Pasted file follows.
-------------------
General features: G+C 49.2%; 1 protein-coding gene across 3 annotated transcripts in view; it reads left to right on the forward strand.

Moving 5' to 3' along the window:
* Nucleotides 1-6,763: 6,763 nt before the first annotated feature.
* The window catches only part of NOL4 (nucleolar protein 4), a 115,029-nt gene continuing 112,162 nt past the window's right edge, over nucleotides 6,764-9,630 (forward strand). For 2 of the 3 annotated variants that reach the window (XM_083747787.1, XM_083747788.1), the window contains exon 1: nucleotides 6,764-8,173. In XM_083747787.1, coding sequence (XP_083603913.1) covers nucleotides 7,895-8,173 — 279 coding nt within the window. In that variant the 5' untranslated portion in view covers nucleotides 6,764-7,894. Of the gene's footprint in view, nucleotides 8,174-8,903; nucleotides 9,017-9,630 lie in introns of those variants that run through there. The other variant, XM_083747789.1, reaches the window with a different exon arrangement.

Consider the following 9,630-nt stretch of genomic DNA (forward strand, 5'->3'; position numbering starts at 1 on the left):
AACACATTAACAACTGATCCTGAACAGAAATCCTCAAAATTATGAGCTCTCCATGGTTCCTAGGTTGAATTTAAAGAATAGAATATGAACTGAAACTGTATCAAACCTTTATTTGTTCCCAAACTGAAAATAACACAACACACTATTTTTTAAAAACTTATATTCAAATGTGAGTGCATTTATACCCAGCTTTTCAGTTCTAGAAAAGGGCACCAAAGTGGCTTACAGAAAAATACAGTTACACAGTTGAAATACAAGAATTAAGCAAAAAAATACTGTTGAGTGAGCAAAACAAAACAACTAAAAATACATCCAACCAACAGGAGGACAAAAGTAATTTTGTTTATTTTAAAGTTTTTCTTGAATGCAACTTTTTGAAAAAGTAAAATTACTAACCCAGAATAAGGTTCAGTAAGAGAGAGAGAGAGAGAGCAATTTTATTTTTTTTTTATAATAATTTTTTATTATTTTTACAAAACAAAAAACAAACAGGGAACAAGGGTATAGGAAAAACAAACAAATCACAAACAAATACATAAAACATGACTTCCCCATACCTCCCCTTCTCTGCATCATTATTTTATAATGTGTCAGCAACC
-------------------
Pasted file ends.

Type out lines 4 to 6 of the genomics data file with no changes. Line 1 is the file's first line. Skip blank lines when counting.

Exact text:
* The window catches only part of NOL4 (nucleolar protein 4), a 115,029-nt gene continuing 112,162 nt past the window's right edge, over nucleotides 6,764-9,630 (forward strand). For 2 of the 3 annotated variants that reach the window (XM_083747787.1, XM_083747788.1), the window contains exon 1: nucleotides 6,764-8,173. In XM_083747787.1, coding sequence (XP_083603913.1) covers nucleotides 7,895-8,173 — 279 coding nt within the window. In that variant the 5' untranslated portion in view covers nucleotides 6,764-7,894. Of the gene's footprint in view, nucleotides 8,174-8,903; nucleotides 9,017-9,630 lie in introns of those variants that run through there. The other variant, XM_083747789.1, reaches the window with a different exon arrangement.

Consider the following 9,630-nt stretch of genomic DNA (forward strand, 5'->3'; position numbering starts at 1 on the left):
AACACATTAACAACTGATCCTGAACAGAAATCCTCAAAATTATGAGCTCTCCATGGTTCCTAGGTTGAATTTAAAGAATAGAATATGAACTGAAACTGTATCAAACCTTTATTTGTTCCCAAACTGAAAATAACACAACACACTATTTTTTAAAAACTTATATTCAAATGTGAGTGCATTTATACCCAGCTTTTCAGTTCTAGAAAAGGGCACCAAAGTGGCTTACAGAAAAATACAGTTACACAGTTGAAATACAAGAATTAAGCAAAAAAATACTGTTGAGTGAGCAAAACAAAACAACTAAAAATACATCCAACCAACAGGAGGACAAAAGTAATTTTGTTTATTTTAAAGTTTTTCTTGAATGCAACTTTTTGAAAAAGTAAAATTACTAACCCAGAATAAGGTTCAGTAAGAGAGAGAGAGAGAGAGCAATTTTATTTTTTTTTTATAATAATTTTTTATTATTTTTACAAAACAAAAAACAAACAGGGAACAAGGGTATAGGAAAAACAAACAAATCACAAACAAATACATAAAACATGACTTCCCCATACCTCCCCTTCTCTGCATCATTATTTTATAATGTGTCAGCAACC